UA.I.B.K6 - Hazardous operations
UA.I.B.K6a - Careless or reckless
UA.I.B.K6b - Dropping an object
UA.I.B.K7 - Operating from a moving aircraft or moving land- or water-borne vehicle
UA.I.B.K8 - Alcohol or drugs and the provisions on prohibition of use
UA.I.B.K9 - Daylight operations
UA.I.B.K10 - Visual line of sight (VLOS) aircraft operations
UA.I.B.K11 - Requirements when a visual observer is used
UA.I.B.K12 - Prohibition of operating multiple sUAS
UA.I.B.K13 - Prohibition of carrying hazardous material
UA.I.B.K14 - Staying safely away from other aircraft and right-of-way rules
UA.I.B.K14a - See and avoid other aircraft and other potential hazard considerations of the remote PIC
UA.I.B.K15 - Operations over human beings - see Area of Operation I, Task E
UA.I.B.K16 - Prior authorization required for operation in certain airspace
UA.I.B.K17 - Operating in the vicinity of airports
UA.I.B.K18 - Operating in prohibited or restricted areas
UA.I.B.K19 - Flight restrictions in the proximity of certain areas designated by notice to airmen (NOTAM)
UA.I.B.K20 - Preflight familiarization, inspection, and actions for aircraft operations
UA.I.B.K21 - Operating limitations for sUAS
UA.I.B.K21a - Maximum groundspeed
UA.I.B.K21b - Altitude limitations
UA.I.B.K21c - Minimum visibility
UA.I.B.K21d - Cloud clearance requirements
UA.I.B.K22 - Requirements for a Remote Pilot Certificate with an sUAS rating
UA.I.B.K23 - Automated operations
UA.I.B.K24 - Civil twilight operations
UA.I.B.K25 - Night operations
UA.I.B.K26 - Transportation of property
UA.I.B.K27 - ATC transponder equipment prohibition
UA.I.B.K28 - ADS-B out prohibition
UA.I.C - Task C. Remote Pilot Certification with an sUAS rating
Objective: To determine that the applicant is knowledgeable in the requirements associated with remote pilot certification with an sUAS rating.
UA.I.C.K1 - Offenses involving alcohol or drugs
UA.I.C.K2 - Consequences of refusing to submit to a drug or alcohol test or to furnish test results
UA.I.C.K3 - Eligibility requirements for a Remote Pilot Certificate with an sUAS rating
UA.I.C.K4 - Aeronautical knowledge recency
UA.I.D - Task D. Waivers
Objective: To determine that the applicant is knowledgeable of the FAA waiver policy and requirements.
UA.I.D.K1 - Waiver policy and requirements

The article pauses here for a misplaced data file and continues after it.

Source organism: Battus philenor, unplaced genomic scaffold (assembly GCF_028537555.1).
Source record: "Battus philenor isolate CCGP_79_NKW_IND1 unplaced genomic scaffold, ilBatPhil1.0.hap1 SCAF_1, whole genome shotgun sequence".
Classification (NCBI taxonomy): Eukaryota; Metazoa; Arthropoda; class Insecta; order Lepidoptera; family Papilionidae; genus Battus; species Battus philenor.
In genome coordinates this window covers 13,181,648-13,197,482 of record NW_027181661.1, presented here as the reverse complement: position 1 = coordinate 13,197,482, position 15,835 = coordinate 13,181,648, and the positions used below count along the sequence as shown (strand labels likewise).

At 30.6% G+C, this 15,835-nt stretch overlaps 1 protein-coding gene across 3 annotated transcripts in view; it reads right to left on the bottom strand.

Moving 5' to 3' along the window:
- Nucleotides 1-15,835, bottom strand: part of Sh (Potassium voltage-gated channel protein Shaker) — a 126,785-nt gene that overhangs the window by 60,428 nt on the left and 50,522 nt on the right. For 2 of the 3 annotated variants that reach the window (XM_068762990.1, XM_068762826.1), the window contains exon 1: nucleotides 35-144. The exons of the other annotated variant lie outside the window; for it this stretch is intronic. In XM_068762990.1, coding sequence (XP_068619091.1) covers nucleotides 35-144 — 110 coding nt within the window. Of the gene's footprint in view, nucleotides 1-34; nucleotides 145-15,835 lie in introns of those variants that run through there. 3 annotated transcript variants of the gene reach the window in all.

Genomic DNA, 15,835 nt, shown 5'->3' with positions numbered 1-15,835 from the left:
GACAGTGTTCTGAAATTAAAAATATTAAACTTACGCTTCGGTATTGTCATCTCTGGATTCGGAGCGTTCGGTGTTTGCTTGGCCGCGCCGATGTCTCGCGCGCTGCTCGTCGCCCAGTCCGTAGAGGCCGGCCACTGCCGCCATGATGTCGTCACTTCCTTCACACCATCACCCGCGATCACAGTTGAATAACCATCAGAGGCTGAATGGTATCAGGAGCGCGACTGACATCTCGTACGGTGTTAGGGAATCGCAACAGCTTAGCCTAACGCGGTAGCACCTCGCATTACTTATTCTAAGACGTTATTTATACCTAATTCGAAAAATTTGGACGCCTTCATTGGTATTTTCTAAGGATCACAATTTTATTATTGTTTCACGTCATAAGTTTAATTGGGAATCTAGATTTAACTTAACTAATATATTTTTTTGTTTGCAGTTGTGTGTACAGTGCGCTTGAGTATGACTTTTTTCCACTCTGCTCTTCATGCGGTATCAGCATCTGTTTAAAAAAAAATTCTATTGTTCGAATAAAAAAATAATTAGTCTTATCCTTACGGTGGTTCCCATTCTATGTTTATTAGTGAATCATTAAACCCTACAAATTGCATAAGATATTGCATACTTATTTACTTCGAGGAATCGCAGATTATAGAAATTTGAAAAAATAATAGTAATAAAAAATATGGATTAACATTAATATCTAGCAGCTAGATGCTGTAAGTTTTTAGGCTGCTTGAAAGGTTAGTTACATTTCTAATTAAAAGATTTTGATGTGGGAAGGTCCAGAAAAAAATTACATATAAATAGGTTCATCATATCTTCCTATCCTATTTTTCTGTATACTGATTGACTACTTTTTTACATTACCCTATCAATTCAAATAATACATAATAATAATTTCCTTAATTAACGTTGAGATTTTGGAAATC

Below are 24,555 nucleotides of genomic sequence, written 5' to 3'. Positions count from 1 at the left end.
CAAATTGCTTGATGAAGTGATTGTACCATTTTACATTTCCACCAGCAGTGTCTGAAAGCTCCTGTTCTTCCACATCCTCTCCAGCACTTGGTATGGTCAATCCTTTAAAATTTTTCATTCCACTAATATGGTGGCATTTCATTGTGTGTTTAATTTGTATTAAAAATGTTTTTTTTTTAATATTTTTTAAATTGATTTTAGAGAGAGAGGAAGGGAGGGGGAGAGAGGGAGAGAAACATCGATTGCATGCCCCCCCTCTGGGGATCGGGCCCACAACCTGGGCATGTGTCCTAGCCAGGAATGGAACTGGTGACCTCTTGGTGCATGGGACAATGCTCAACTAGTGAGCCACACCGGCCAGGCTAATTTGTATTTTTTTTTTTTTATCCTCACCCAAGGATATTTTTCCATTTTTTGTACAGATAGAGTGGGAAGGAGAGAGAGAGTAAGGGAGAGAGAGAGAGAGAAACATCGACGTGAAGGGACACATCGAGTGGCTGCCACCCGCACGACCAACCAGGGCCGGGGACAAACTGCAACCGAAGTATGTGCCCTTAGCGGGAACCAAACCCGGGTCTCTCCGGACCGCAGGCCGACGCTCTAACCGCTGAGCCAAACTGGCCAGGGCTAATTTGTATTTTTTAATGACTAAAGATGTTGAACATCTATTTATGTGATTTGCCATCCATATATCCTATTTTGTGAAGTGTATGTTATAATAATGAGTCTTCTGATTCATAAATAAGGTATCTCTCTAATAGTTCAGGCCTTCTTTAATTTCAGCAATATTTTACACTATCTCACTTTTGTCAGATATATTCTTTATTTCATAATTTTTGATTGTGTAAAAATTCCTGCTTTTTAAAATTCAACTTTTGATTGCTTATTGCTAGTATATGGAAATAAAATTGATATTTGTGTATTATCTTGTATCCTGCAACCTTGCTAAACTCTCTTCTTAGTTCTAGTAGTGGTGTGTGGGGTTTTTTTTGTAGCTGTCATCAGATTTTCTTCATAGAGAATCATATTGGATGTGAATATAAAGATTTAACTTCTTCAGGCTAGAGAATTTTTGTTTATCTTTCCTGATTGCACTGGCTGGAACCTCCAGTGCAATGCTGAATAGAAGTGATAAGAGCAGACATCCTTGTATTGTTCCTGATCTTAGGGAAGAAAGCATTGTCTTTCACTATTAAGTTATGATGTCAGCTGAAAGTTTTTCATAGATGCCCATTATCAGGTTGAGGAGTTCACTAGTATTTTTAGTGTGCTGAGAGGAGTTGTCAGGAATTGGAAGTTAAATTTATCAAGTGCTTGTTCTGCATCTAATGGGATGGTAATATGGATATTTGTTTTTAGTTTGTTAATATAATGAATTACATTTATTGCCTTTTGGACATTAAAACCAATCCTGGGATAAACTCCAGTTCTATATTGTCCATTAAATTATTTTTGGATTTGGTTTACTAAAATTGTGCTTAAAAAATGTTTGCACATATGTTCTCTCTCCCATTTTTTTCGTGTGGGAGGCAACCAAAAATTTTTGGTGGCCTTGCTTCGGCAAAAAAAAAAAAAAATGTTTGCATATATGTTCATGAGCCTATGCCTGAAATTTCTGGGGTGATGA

UA.I.E - Task E. Operations over People
Objective: To determine that the applicant is knowledgeable of the operating rules of 14 CFR Part 89 and 14 CFR Part 107, and the associated operating requirements when operating over people.
UA.I.E.K1 - Remote pilot responsibilities when operating over people
UA.I.E.K2 - Operations over people at night
UA.I.E.K3 - Category of operations, including:
UA.I.E.K3a - Category 1
UA.I.E.K3b - Category 2
UA.I.E.K3c - Category 3
UA.I.E.K3d - Category 4
UA.I.E.K4 - Selecting an operational area
UA.I.E.K5 - Minimum distances from a person
UA.I.E.K6 - Operations over moving vehicles
UA.I.E.K7 - Modifications to an sUAS
UA.I.E.K8 - Closed and restricted access sites
UA.I.E.K9 - Remote pilot operating limitations
UA.I.E.K10 - Required components and Category declaration
UA.I.E.K11 - Optional components
UA.I.E.K12 - Applicant produced, designed, or modified sUAS for operations over people
UA.I.E.K13 - Declaration of Compliance (DoC)
UA.I.E.K14 - Maintenance of an sUAS that is eligible for operations over people
UA.I.E.K15 - Means of Compliance (MoC)
UA.I.E.K16 - Impact kinetic energy
UA.I.E.K17 - Exposed rotating parts
UA.I.F - Task F. Remote Identification (RID)
Objective: To determine the applicant exhibits satisfactory knowledge associated with operating rules of 14 CFR Part 89 and their associated operating requirements.
UA.I.F.K1 - Standard remote identification
UA.I.F.K2 - Alternative remote identification
UA.I.F.K3 - Operations for aeronautical research
UA.I.F.K4 - ADS-B out
UA.I.F.K5 - Confirmation of identification
UA.I.F.K6 - Minimum message elements broadcast for remote identification
UA.I.F.K7 - Product labeling
UA.II - Airspace Classification and Operating Requirements
15-25% of items on Certification Knowledge Test
UA.II.A - Task A. Airspace Classification
Objective: To determine that the applicant is knowledgeble in airspace classification.
UA.II.A.K1 - General airspace:
UA.II.A.K1a - Class B controlled airspace
UA.II.A.K1b - Class C controlled airspace
UA.II.A.K1c - Class D controlled airspace
UA.II.A.K1d - Class E controlled airspace
UA.II.A.K1e - Class G uncontrolled airspace
UA.II.A.K2 - Special-use airspace, such as prohibited, restricted, warning areas, military operation areas, alert areas, and controlled firing areas
UA.II.A.K3 - Other airspace areas, such as Airport Advisory Services, Military Training Routes (MTRs), Temporary Flight Restrictions (TFRs), Parachute Jump Operations, Terminal Radar Service Areas (TRSAs), National Security Areas (NSAs), and Visual Flight Rules (VFR) routes.
UA.II.A.K4 - Air Traffic Control (ATC) and the NAS
UA.II.B - Task B. Airspace Operational Requirements
Objective: To determine that the applicant is knowledgeable of airspace operational requirements.
UA.II.B.K1 - Basic weather minimums
UA.II.B.K2 - ATC authorizations and related operating limitations
UA.II.B.K3 - Operations near airports
UA.II.B.K4 - Potential flight hazards
UA.II.B.K4a - Common aircraft accident causal factors
UA.II.B.K4b - Avoid flight beneath unmanned balloons
UA.II.B.K4c - Emergency airborne inspection of other aircraft
UA.II.B.K4d - Precipitation static
UA.II.B.K4e - Light amplification by stimulated emission of radiation (LASER) operations and reporting illumination of aircraft
UA.II.B.K4f - Avoiding flight in the vicinity of thermal plumes such as smoke stacks and cooling towers
UA.II.B.K4g - Flying in the wire environment
UA.II.B.K5 - The NOTAM system, including how to obtain an established NOTAM through Flight Service
UA.II.B.K6 - Operator equipment for night flying
UA.II.B.K7 - Ground structures and ground structure lighting
UA.II.B.K8 - Hazards on the ground that do not have lighting